“Oh, he denies nothing, Edward, nothing at all. In fact, my hand became quite cramped as I required to write the word ‘Admitted’ again and again.”

Kane stopped in his tracks: “Then Thomas Tack will simply concede the case against him?”

Jim Sim laughed again: “Oh, no Edward. Thomas Tack admits everything, but the case against him will never succeed.”

“But there will be evidence that he wrote a letter proposing marriage.”


“On solicitors’ headed notepaper, no less.”

Jim Sim smiled: “Of course. And have you seen that letter for yourself, Edward?”

Kane thought for a moment, then: “No. Now that I think of it, the letter was not among my papers....”

Jim Sim interrupted him: “Fear not, Edward. As you will see from my Answers, both the letter and its contents are admitted...”

“Then I do not understand the defence here, Jim.”

“Study the letter, Edward, study the letter...”


“What do you mean ‘The dog ate the letter’?”

Edward Kane stood in the offices of McAllister and McAdam, jaw dropped. Murray McAdam, solicitor, looked somewhat chastened, was silent for a moment, then turned towards the main office and barked: “Mother!”

Mrs Morag McAdam came into the room: “Murray, son, whit a noise. Ye don’t have to shout sae loud. I’m just in the next room.”

McAdam pointed towards Kane. “Mother, Mr Kane would like to see the letter.”

“The letter?”

“The proposal, mother. From Thomas Tack. You remember. The letter in which Thomas Tack proposed marriage to Rosie. You know. The letter that is essential to her case.”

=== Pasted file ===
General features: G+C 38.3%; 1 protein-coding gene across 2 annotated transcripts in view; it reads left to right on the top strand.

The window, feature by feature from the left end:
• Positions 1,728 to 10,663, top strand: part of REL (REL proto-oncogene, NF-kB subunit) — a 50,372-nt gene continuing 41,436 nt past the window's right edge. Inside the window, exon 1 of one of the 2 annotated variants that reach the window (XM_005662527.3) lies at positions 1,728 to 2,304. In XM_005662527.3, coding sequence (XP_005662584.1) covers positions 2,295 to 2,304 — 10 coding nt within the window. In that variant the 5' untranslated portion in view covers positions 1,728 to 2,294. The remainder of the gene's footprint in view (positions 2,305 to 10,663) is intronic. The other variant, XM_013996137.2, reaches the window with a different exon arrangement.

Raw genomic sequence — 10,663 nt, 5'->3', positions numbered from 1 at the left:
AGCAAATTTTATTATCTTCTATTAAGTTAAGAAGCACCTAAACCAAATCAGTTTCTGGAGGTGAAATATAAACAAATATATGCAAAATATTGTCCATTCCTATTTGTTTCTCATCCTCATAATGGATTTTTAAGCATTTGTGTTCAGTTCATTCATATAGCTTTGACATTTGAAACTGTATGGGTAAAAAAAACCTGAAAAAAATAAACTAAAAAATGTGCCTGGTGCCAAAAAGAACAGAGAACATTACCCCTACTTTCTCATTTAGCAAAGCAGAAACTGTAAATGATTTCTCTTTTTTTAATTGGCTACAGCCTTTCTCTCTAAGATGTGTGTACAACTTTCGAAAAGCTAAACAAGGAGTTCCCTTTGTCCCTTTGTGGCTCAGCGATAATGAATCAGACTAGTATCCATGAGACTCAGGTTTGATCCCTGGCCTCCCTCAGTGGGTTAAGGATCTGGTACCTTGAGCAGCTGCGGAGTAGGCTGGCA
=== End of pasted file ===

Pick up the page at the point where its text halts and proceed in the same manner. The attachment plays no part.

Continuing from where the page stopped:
The old lady’s face flushed. She turned toward Kane: “The letter...the letter... was destroyed, sir.”

McAdam nodded and raised his eyebrows: “And how, mother, did that valuable piece of evidence come to be no more?”

Mrs McAdam nodded towards a pile of papers in the corner of the room. “You see that pile, Mr Kane? That pile is called ‘the scrap pile’. It’s just old bits of paper we use to clean up. For example, when my wee dog Dash does his business in the office by mistake, we clean it up from that paper. From the scrap pile. I was giving Dash a wee treat - some raw liver, sir - and I didnae want to stain the rug, so I took some paper from the scrap pile and put the liver on that. Dash ate the liver and the paper an’ all.”

At that point, the solicitor McAdam went to the window and yanked it open. Kane saw a brick on the windowsill outside. The weight of the brick secured a large envelope. McAdam retrieved the envelope and brought it inside. He opened it. Kane detected the smell of rotting meat. McAdam placed his thumb and index finger together and produced a document, holding it up as he might hold a dead rat by the tail. Kane could see the printed heading “Fergusson and Fergusson” at the top, and the ragged, chewed bottom.

McAdam held the item at arm’s length and looked at Kane: “As you will note, sir, that important piece of evidence is now rotten. Rotten as the proposal itself...”